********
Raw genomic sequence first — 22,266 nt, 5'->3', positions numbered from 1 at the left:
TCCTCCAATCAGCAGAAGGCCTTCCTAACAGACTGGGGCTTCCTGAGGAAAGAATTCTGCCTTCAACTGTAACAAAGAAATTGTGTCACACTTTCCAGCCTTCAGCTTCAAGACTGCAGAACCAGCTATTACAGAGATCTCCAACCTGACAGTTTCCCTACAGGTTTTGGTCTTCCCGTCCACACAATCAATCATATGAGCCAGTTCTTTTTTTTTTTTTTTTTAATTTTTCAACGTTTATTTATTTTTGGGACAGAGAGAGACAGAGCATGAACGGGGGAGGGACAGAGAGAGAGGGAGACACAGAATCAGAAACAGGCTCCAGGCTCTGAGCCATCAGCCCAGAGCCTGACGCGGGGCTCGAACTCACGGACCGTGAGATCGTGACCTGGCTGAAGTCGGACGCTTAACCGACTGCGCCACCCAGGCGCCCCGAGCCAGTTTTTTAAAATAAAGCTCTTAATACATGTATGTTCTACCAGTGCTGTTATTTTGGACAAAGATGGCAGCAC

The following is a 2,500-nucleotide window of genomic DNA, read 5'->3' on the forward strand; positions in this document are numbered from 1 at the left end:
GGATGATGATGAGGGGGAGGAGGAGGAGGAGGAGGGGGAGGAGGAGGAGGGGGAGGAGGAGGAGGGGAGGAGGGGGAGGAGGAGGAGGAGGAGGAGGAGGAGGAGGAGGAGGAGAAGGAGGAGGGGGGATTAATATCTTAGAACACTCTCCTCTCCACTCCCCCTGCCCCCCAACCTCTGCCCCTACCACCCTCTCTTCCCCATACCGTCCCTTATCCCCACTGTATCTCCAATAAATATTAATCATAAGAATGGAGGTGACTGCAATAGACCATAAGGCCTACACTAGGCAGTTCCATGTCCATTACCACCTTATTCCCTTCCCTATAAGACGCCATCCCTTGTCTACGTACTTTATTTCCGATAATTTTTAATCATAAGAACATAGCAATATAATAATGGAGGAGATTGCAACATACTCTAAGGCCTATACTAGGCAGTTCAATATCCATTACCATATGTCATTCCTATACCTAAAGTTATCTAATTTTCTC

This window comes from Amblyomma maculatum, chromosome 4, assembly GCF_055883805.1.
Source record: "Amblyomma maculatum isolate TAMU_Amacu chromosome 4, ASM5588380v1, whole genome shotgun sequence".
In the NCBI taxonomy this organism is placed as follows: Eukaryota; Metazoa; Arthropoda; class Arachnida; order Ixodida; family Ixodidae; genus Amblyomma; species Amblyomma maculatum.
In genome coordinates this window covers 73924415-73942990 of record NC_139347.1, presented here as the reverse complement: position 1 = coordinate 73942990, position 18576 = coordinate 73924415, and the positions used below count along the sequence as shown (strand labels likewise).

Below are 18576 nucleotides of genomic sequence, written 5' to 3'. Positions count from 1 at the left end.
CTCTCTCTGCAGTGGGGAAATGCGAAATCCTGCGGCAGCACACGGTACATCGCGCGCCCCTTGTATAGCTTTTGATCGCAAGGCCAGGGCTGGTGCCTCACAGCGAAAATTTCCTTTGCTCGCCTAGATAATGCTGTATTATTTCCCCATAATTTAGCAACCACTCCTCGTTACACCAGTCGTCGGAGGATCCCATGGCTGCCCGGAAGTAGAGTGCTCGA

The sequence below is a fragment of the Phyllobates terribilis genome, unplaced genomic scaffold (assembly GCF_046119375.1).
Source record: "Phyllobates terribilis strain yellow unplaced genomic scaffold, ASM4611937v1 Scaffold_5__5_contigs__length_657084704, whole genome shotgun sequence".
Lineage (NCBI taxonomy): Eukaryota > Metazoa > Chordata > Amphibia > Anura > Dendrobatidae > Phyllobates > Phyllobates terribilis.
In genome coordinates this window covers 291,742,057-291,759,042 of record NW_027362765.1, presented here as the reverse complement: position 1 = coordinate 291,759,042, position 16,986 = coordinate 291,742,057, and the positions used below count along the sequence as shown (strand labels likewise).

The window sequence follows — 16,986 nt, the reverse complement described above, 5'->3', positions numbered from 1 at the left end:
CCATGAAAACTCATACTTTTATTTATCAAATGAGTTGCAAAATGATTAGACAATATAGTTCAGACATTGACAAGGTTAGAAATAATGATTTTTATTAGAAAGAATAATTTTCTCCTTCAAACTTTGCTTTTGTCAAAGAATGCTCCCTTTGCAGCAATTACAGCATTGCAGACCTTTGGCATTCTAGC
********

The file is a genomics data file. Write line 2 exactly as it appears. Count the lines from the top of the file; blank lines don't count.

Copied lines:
TCCTCCAATCAGCAGAAGGCCTTCCTAACAGACTGGGGCTTCCTGAGGAAAGAATTCTGCCTTCAACTGTAACAAAGAAATTGTGTCACACTTTCCAGCCTTCAGCTTCAAGACTGCAGAACCAGCTATTACAGAGATCTCCAACCTGACAGTTTCCCTACAGGTTTTGGTCTTCCCGTCCACACAATCAATCATATGAGCCAGTTCTTTTTTTTTTTTTTTTTAATTTTTCAACGTTTATTTATTTTTGGGACAGAGAGAGACAGAGCATGAACGGGGGAGGGACAGAGAGAGAGGGAGACACAGAATCAGAAACAGGCTCCAGGCTCTGAGCCATCAGCCCAGAGCCTGACGCGGGGCTCGAACTCACGGACCGTGAGATCGTGACCTGGCTGAAGTCGGACGCTTAACCGACTGCGCCACCCAGGCGCCCCGAGCCAGTTTTTTAAAATAAAGCTCTTAATACATGTATGTTCTACCAGTGCTGTTATTTTGGACAAAGATGGCAGCAC